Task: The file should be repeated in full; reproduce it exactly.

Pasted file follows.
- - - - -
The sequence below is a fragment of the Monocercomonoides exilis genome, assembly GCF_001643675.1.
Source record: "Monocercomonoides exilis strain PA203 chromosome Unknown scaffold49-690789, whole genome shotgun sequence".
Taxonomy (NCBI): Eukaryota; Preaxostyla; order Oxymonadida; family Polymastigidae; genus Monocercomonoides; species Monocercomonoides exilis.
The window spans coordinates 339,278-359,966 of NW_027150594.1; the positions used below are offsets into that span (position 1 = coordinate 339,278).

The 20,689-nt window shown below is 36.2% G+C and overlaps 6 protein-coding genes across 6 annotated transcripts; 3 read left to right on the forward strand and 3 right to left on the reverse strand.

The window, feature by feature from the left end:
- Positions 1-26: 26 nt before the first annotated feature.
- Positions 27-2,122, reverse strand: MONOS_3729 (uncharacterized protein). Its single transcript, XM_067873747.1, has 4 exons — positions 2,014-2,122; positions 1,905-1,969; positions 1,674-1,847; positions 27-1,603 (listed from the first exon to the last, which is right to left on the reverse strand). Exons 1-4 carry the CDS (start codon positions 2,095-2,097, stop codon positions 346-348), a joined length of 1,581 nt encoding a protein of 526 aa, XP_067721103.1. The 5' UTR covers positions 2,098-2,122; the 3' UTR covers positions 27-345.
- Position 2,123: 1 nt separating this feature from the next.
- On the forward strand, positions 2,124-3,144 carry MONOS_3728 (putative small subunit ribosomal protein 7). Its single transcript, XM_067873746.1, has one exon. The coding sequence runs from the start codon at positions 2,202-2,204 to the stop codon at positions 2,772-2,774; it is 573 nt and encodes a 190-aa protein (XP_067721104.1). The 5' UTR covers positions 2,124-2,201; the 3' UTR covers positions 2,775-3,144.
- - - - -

The sequence below is a fragment of the Monocercomonoides exilis genome, assembly GCF_001643675.1.
Source record: "Monocercomonoides exilis strain PA203 chromosome Unknown scaffold49-690789, whole genome shotgun sequence".
Taxonomy (NCBI): Eukaryota; Preaxostyla; order Oxymonadida; family Polymastigidae; genus Monocercomonoides; species Monocercomonoides exilis.
The window spans coordinates 339,278-359,966 of NW_027150594.1; the positions used below are offsets into that span (position 1 = coordinate 339,278).

The 20,689-nt window shown below is 36.2% G+C and overlaps 6 protein-coding genes across 6 annotated transcripts; 3 read left to right on the forward strand and 3 right to left on the reverse strand.

The window, feature by feature from the left end:
- Positions 1-26: 26 nt before the first annotated feature.
- Positions 27-2,122, reverse strand: MONOS_3729 (uncharacterized protein). Its single transcript, XM_067873747.1, has 4 exons — positions 2,014-2,122; positions 1,905-1,969; positions 1,674-1,847; positions 27-1,603 (listed from the first exon to the last, which is right to left on the reverse strand). Exons 1-4 carry the CDS (start codon positions 2,095-2,097, stop codon positions 346-348), a joined length of 1,581 nt encoding a protein of 526 aa, XP_067721103.1. The 5' UTR covers positions 2,098-2,122; the 3' UTR covers positions 27-345.
- Position 2,123: 1 nt separating this feature from the next.
- On the forward strand, positions 2,124-3,144 carry MONOS_3728 (putative small subunit ribosomal protein 7). Its single transcript, XM_067873746.1, has one exon. The coding sequence runs from the start codon at positions 2,202-2,204 to the stop codon at positions 2,772-2,774; it is 573 nt and encodes a 190-aa protein (XP_067721104.1). The 5' UTR covers positions 2,124-2,201; the 3' UTR covers positions 2,775-3,144.